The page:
It started for the Seahawks as you might expect; with a mistake. Well, it could be too harsh to call Steve Niehaus a mistake, but unfortunate circumstances ruined the career of Seattle's first ever draft pick. And that is exactly what you might expect.
The Seahawks first draft was in 1976, and they shared the honor of expansion with the Tampa Bay Buccaneers. Fate would have it that Tampa got the first pick, and they selected Hall of Fame defensive end Lee Roy Selmon, a highly-effective pass rusher that passed away in 2011. Seattle then took Nieuhaus, but we will get back to that in a moment.
I'm not old enough to remember or even be alive for the moments I am talking about, I'm not 100 lol, but draft history is pretty subjective. The Saints took 3-time Pro Bowl running back Chuck Muncie with the third overall pick. With the fourth pick, the Chargers took Joe Washington, a good running back that had an outstanding Pro Bowl season in 1979 with the Colts. And as you would expect this theme to continue, the Patriots selected Hall of Fame defensive back Mike Haynes with the fifth pick of the draft. There were of course a smattering of good and bad selections throughout the 1976 NFL draft, but none were as disappointing as Niehaus. The bitterness of our fandom wasted no time in establishing itself.
But it's not like this was an Aaron Curry pick. Niehaus could have been as good as anyone taken that year. 'Twas Beauty killed the Beast. Or like, knee injuries.
Niehaus has been credited with 90 tackles and 9.5 sacks in 1976, winning the NFC Defensive Rookie of the Year honors. That's some pretty serious shit, and they only played 14 games back then. But for all intents and purposes, that was his entire career. He played in only a handful more games because of injury and is long since forgotten. I was only really able to find this interview he did with Seahawks.com last year, in which he makes Ryan Lochte sound like Dostoyevsky:
The best book I’ve ever read: "Not a big reader. ‘Moby Dick.’ No, I’m teasing. I don’t remember the name of it, but it was a philosophy book."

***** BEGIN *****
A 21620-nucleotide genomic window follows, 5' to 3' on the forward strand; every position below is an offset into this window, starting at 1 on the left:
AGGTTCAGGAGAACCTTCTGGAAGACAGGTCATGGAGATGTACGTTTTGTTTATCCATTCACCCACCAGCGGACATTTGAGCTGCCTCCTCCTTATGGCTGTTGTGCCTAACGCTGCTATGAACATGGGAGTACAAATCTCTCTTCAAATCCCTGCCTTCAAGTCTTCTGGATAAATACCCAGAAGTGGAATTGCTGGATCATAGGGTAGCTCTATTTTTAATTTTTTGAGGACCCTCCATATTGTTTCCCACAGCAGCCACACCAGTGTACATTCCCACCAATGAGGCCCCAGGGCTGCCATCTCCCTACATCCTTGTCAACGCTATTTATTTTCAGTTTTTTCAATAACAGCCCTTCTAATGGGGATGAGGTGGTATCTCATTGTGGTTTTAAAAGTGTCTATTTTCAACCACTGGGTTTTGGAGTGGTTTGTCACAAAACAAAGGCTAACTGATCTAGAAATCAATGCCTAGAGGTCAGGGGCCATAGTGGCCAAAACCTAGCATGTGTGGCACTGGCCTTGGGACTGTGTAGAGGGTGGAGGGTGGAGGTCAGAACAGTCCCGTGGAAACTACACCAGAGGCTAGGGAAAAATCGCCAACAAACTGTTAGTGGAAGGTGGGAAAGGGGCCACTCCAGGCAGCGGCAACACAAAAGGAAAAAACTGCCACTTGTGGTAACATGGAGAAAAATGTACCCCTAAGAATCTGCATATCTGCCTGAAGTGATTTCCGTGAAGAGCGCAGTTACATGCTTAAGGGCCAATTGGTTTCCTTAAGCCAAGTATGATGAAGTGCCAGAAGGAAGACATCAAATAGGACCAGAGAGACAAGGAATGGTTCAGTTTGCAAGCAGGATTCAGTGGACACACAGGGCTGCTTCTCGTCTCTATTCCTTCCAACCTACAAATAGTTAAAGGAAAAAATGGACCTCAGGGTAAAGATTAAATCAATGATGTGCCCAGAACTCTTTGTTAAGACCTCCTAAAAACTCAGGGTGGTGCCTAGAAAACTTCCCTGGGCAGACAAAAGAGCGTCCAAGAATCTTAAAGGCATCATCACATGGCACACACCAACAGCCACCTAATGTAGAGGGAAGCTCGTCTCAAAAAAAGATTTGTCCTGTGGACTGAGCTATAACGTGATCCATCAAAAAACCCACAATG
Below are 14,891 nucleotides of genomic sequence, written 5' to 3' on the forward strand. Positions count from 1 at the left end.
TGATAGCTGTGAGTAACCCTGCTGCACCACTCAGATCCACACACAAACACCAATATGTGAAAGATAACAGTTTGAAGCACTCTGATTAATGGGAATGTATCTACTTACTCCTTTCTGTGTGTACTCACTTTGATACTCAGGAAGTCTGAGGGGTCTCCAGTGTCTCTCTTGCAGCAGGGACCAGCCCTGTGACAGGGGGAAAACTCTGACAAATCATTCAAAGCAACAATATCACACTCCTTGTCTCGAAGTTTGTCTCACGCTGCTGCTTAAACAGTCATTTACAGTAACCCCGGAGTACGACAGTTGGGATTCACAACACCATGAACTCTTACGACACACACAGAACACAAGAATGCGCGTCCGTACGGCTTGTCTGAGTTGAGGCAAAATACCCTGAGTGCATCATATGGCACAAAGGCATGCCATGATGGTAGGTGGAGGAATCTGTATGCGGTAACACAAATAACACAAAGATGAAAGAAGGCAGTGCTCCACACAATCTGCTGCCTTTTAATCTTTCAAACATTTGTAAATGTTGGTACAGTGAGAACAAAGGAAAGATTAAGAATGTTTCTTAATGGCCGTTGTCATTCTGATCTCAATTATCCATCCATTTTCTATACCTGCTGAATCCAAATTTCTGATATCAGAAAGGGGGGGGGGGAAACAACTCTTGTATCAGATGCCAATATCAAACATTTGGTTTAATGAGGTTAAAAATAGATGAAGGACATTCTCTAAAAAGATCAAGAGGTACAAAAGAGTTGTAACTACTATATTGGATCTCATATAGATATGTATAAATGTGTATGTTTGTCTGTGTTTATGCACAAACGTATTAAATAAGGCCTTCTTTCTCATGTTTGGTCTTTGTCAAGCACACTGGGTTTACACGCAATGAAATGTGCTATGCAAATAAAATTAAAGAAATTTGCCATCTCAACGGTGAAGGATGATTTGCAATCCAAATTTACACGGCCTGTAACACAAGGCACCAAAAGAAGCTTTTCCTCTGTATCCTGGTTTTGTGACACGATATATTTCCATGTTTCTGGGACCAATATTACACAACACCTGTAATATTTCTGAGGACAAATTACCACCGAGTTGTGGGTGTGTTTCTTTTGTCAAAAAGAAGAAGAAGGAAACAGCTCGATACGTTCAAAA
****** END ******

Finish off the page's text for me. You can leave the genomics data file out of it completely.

I am assuming that Niehaus got his degree when he was at Notre Dame.
Niehaus was not a bad draft pick, he was just an unfortunate one, though it is hard not to imagine what life would be like if fate had switched the draft picks for Tampa and Seattle. Would it have even mattered at all, would they have still taken Niehaus or would it be the Hall of Famer? Would Selmon have still stayed healthy and made the Hall of Fame or was it always going to be bad news for whoever the Seahawks made their first ever draft pick? The bitterness would say "Yes", but we will never truly know.
We can't blame it all on Niehaus though, the expansion Hawks would trudge through a phenomenal 17 rounds and 25 draft picks including three in the second, three in the third, three in the fourth, and three in the fifth. To build a new team worth watching, the expansion teams were handed as many picks as they could take. What would they do with them?
Seattle took linebacker Sammy Green with their next pick, a four-year starter for the Seahawks and that's it. Their best pick was running back Sherman Smith, taken 58th overall, but that would be the end of notable players and the beginning of just a lot of notable names. Such as:
- Steve Raible with the 59th pick.
- Seattle took their punter (Rick Engles) and kicker (Don Bitterlich) in the third round, and yet neither was still with the team by 1978.
- It wasn't until after fulfilling the special teams that they took quarterback Steve Myer in the fourth round. He made a handful of starts but of course undrafted free agent Jim Zorn was the first player to take on that role as starter.
- The Seahawks took a player named Randy Johnson.
- A player named Lodie Dixon.
- A player named Bob Bos.
- A player named Andy Reid.
- A player named... JARVIS BLINKS!
- And their last ever pick in their first ever draft was Huskies quarterback Chris Rowland, a guy that had lost his job to Warren Moon before winning it back. Of course, when you are the 461st pick in the NFL draft, you're almost certainly headed towards the work force (as of 2003, Rowland ran a Seattle-based seafood business) and not the football field, which is why it is nice that in 1977 there were only twelve rounds.